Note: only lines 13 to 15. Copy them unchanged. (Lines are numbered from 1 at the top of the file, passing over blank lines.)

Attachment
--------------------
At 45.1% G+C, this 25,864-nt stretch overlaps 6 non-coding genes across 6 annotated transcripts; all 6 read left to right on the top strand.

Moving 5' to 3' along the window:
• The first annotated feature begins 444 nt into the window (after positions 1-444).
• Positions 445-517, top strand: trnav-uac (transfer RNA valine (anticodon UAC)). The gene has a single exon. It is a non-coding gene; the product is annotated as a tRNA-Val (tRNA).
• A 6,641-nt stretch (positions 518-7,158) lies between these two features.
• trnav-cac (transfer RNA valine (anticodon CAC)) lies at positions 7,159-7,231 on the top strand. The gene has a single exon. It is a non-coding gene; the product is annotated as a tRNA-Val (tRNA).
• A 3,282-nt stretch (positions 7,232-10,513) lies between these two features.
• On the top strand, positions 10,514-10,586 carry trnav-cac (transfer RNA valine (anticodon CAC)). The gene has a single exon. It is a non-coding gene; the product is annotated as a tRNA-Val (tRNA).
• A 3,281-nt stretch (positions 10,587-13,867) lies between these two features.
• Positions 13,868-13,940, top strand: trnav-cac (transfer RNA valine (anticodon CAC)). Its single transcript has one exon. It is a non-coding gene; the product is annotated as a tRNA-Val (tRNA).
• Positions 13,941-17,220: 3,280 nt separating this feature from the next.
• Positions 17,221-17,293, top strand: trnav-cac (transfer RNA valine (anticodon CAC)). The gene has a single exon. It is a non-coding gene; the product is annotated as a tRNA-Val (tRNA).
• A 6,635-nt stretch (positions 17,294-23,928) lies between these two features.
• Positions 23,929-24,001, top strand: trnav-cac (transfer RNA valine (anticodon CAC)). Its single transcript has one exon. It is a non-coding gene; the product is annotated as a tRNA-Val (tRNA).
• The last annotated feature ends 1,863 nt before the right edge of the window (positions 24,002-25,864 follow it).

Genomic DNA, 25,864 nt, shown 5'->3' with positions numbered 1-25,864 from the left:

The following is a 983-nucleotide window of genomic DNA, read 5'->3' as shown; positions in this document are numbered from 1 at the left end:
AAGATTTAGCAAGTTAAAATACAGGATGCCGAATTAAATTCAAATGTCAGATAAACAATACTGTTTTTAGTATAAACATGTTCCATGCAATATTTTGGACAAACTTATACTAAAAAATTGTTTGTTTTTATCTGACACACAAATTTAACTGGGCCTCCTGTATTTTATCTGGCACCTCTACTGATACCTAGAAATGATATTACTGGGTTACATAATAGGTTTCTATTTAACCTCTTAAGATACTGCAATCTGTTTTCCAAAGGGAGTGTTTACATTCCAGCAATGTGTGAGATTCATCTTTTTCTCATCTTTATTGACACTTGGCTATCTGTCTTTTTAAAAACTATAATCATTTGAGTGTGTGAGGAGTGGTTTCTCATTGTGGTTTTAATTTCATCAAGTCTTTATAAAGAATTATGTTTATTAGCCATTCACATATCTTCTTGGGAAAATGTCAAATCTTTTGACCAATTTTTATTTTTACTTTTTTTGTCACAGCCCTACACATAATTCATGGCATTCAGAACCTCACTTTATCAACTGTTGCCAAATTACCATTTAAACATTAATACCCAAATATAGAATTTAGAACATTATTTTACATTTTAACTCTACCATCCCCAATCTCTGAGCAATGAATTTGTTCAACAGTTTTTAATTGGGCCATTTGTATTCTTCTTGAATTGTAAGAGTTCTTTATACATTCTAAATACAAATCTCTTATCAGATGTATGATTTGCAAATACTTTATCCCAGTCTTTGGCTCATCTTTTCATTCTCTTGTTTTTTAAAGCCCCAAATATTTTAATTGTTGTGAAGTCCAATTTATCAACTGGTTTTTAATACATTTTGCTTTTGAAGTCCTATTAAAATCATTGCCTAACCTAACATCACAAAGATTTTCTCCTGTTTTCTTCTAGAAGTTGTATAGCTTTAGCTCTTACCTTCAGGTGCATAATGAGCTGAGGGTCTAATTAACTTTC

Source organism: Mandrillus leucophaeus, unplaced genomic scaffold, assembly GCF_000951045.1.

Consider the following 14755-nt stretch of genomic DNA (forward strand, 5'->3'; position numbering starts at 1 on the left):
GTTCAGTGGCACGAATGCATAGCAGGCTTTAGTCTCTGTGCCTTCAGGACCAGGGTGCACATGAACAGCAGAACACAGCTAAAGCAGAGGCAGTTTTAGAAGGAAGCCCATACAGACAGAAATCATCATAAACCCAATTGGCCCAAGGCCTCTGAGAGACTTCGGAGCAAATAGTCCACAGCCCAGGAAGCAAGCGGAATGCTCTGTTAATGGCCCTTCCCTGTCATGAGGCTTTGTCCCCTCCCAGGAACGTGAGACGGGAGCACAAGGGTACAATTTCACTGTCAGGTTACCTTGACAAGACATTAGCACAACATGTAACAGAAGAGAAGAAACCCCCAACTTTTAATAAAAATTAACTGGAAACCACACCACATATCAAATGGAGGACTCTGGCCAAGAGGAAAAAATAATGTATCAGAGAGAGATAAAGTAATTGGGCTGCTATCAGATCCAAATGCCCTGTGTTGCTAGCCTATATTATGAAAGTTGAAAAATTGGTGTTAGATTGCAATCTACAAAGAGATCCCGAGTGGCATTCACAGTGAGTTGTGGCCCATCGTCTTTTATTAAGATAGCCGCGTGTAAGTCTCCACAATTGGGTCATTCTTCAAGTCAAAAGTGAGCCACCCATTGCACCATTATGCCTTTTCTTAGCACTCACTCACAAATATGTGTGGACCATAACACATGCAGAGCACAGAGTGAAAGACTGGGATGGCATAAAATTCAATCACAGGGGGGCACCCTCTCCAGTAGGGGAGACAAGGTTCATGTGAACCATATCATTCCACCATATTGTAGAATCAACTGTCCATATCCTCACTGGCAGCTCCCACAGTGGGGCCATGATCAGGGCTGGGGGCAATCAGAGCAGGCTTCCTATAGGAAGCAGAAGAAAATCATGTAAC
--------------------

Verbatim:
• A 6,635-nt stretch (positions 17,294-23,928) lies between these two features.
• Positions 23,929-24,001, top strand: trnav-cac (transfer RNA valine (anticodon CAC)). Its single transcript has one exon. It is a non-coding gene; the product is annotated as a tRNA-Val (tRNA).
• The last annotated feature ends 1,863 nt before the right edge of the window (positions 24,002-25,864 follow it).